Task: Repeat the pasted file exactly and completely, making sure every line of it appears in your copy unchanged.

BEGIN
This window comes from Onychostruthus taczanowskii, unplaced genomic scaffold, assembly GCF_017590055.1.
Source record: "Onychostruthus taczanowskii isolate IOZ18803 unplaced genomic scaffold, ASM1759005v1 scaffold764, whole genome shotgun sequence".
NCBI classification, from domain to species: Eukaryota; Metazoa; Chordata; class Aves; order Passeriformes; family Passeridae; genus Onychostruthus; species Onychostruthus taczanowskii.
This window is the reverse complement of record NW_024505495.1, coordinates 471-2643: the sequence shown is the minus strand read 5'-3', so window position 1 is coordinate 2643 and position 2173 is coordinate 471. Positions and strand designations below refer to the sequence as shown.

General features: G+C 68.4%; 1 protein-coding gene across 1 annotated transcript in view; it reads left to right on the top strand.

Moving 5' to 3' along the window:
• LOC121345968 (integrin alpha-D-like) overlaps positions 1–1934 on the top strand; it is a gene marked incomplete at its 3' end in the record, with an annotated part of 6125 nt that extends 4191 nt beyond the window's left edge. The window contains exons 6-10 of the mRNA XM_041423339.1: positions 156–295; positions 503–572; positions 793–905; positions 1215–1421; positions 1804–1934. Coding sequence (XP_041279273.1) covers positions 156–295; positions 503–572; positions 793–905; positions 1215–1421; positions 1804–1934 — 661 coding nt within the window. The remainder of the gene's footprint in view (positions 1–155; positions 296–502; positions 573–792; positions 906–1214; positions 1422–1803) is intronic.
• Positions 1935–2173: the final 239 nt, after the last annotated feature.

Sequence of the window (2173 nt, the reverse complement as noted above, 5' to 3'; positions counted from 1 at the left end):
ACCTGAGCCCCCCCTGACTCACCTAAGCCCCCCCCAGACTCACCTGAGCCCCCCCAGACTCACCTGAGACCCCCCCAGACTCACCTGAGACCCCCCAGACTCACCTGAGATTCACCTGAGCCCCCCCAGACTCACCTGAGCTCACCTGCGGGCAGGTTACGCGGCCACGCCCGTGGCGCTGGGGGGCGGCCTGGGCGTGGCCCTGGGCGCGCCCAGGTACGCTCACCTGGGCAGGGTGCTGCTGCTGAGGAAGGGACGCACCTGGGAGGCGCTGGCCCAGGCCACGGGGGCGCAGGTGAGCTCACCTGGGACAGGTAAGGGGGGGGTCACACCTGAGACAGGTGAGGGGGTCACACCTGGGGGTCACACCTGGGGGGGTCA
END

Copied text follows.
This window comes from Onychostruthus taczanowskii, unplaced genomic scaffold, assembly GCF_017590055.1.
Source record: "Onychostruthus taczanowskii isolate IOZ18803 unplaced genomic scaffold, ASM1759005v1 scaffold764, whole genome shotgun sequence".
NCBI classification, from domain to species: Eukaryota; Metazoa; Chordata; class Aves; order Passeriformes; family Passeridae; genus Onychostruthus; species Onychostruthus taczanowskii.
This window is the reverse complement of record NW_024505495.1, coordinates 471-2643: the sequence shown is the minus strand read 5'-3', so window position 1 is coordinate 2643 and position 2173 is coordinate 471. Positions and strand designations below refer to the sequence as shown.

General features: G+C 68.4%; 1 protein-coding gene across 1 annotated transcript in view; it reads left to right on the top strand.

Moving 5' to 3' along the window:
• LOC121345968 (integrin alpha-D-like) overlaps positions 1–1934 on the top strand; it is a gene marked incomplete at its 3' end in the record, with an annotated part of 6125 nt that extends 4191 nt beyond the window's left edge. The window contains exons 6-10 of the mRNA XM_041423339.1: positions 156–295; positions 503–572; positions 793–905; positions 1215–1421; positions 1804–1934. Coding sequence (XP_041279273.1) covers positions 156–295; positions 503–572; positions 793–905; positions 1215–1421; positions 1804–1934 — 661 coding nt within the window. The remainder of the gene's footprint in view (positions 1–155; positions 296–502; positions 573–792; positions 906–1214; positions 1422–1803) is intronic.
• Positions 1935–2173: the final 239 nt, after the last annotated feature.

Sequence of the window (2173 nt, the reverse complement as noted above, 5' to 3'; positions counted from 1 at the left end):
ACCTGAGCCCCCCCTGACTCACCTAAGCCCCCCCCAGACTCACCTGAGCCCCCCCAGACTCACCTGAGACCCCCCCAGACTCACCTGAGACCCCCCAGACTCACCTGAGATTCACCTGAGCCCCCCCAGACTCACCTGAGCTCACCTGCGGGCAGGTTACGCGGCCACGCCCGTGGCGCTGGGGGGCGGCCTGGGCGTGGCCCTGGGCGCGCCCAGGTACGCTCACCTGGGCAGGGTGCTGCTGCTGAGGAAGGGACGCACCTGGGAGGCGCTGGCCCAGGCCACGGGGGCGCAGGTGAGCTCACCTGGGACAGGTAAGGGGGGGGTCACACCTGAGACAGGTGAGGGGGTCACACCTGGGGGTCACACCTGGGGGGGTCA